The Uni


Course location:

Manchester Metropolitan University

Department:

School of Digital Arts

TEF rating:
Read full university profile

What students say


We've crunched the numbers to see if overall student satisfaction here is high, medium or low compared to students studying this subject(s) at other universities.

83%
high
Animation

How do students rate their degree experience?

The stats below relate to the general subject area/s at this university, not this specific course. We show this where there isn’t enough data about the course, or where this is the most detailed info available to us.

Animation

Teaching and learning

88%
Staff make the subject interesting
94%
Staff are good at explaining things
84%
Ideas and concepts are explored in-depth
84%
Opportunities to apply what I've learned

Assessment and feedback

Feedback on work has been timely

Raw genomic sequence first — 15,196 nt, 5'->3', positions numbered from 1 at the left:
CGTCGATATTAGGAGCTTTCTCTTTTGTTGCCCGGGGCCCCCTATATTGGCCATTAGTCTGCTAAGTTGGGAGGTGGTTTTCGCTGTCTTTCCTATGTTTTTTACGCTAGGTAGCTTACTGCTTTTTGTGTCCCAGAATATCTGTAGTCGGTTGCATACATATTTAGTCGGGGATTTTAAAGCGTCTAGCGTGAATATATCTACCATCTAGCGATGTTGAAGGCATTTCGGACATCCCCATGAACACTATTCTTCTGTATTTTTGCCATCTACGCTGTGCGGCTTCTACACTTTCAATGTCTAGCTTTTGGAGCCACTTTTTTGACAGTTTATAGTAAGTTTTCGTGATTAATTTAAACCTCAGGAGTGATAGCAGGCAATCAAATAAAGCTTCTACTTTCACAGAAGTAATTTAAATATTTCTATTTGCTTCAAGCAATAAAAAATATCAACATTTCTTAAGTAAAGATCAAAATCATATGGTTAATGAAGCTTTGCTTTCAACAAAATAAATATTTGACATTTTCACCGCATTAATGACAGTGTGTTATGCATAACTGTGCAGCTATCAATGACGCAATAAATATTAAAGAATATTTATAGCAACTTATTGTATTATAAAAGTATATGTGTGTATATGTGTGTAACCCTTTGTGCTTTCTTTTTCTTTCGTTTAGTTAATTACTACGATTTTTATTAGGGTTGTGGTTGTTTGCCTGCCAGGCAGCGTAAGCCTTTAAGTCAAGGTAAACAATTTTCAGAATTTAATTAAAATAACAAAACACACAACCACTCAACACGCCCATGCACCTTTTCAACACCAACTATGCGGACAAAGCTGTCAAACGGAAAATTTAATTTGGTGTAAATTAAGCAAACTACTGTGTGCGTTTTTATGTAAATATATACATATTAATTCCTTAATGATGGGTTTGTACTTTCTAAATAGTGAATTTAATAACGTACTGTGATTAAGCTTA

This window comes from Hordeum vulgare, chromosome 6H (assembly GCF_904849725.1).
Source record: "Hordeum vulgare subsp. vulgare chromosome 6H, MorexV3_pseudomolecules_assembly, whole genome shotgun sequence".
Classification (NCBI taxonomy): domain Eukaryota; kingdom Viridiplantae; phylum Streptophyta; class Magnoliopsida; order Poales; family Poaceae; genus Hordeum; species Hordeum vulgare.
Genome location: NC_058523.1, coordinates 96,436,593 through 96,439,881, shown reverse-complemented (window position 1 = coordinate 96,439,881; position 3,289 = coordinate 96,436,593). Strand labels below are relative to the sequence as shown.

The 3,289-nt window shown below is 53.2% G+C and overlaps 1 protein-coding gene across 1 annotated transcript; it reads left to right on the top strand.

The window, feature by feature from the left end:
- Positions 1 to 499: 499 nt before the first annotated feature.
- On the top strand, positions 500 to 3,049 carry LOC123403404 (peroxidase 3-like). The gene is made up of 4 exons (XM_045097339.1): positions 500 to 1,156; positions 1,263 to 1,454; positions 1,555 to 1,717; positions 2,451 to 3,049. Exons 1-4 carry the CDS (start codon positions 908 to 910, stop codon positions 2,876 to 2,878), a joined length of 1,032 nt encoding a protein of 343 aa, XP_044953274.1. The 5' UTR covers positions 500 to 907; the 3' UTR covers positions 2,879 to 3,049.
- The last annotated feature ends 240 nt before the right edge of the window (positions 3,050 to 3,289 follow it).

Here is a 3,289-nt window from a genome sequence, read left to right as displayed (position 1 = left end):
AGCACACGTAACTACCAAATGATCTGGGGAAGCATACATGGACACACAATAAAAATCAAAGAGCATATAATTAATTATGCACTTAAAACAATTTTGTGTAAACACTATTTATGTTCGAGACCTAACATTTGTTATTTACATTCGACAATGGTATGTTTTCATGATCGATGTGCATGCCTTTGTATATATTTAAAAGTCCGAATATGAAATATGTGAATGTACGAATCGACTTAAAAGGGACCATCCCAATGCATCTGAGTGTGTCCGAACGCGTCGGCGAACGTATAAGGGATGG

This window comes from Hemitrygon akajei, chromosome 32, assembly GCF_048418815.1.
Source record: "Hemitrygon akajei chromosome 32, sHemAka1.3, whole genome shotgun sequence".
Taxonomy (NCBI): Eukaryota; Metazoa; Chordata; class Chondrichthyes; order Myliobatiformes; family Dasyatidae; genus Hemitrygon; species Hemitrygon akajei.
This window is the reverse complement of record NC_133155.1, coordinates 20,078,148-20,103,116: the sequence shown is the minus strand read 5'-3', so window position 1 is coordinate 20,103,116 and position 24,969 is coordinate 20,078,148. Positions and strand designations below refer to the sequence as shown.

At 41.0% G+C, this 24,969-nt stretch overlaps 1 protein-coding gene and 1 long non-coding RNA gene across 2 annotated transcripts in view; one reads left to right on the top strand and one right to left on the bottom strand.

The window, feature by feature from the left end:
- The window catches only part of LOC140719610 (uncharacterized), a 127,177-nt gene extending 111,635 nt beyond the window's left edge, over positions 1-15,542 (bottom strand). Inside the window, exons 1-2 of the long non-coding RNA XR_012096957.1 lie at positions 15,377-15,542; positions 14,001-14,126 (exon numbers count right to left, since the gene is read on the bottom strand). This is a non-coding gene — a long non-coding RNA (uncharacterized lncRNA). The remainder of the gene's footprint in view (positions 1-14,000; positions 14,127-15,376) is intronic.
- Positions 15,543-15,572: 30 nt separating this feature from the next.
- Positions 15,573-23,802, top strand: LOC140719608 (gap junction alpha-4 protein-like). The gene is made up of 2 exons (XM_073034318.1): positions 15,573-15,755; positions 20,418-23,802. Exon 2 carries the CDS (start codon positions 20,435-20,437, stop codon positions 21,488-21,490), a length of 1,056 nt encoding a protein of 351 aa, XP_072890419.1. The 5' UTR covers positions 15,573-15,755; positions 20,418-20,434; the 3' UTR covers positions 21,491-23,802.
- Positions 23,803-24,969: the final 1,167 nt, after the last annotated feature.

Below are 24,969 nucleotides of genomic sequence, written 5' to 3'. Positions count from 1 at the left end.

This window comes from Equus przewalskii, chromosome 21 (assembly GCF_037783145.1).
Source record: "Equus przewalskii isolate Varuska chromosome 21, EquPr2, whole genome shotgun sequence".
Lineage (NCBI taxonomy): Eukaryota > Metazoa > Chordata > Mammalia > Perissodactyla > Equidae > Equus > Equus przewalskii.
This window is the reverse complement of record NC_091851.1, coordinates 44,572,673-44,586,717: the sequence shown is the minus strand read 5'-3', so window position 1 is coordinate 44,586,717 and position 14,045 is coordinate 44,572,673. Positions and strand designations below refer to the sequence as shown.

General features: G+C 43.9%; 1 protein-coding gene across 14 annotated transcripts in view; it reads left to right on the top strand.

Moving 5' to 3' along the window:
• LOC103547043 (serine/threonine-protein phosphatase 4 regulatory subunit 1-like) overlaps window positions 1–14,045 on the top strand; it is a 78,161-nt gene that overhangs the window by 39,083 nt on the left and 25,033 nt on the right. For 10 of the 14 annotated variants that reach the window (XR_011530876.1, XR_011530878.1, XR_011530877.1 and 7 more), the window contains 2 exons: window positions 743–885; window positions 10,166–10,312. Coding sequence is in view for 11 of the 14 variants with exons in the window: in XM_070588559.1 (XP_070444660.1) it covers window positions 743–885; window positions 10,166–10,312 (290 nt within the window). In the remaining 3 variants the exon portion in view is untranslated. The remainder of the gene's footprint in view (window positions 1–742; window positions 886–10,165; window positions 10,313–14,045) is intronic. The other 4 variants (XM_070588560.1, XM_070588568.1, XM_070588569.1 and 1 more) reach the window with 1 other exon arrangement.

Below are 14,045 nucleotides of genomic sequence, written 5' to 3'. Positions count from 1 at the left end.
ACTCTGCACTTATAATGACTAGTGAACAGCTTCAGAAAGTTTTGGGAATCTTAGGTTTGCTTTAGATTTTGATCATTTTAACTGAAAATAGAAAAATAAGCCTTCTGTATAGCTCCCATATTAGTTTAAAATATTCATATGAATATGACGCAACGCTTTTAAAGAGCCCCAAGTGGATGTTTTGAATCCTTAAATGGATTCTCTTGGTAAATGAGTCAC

Feedback on work has been helpful
Staff are contactable when needed
Good advice available when making study choices

Resources and organisation

72%
Library resources
94%
IT resources
86%
Course specific equipment and facilities
75%
Course is well organised and has run smoothly

Student voice

Staff value students' opinions

Who studies this subject and how do they get on?

89%
UK students
11%
International students
42%
Male students
58%
Female students
69%
2:1 or above
10%
Drop out rate

Most popular A-Levels studied (and grade achieved)

A*
B
B

After graduation


The stats in this section relate to the general subject area/s at this university – not this specific course. We show this where there isn't enough data about the course, or where this is the most detailed info available to us.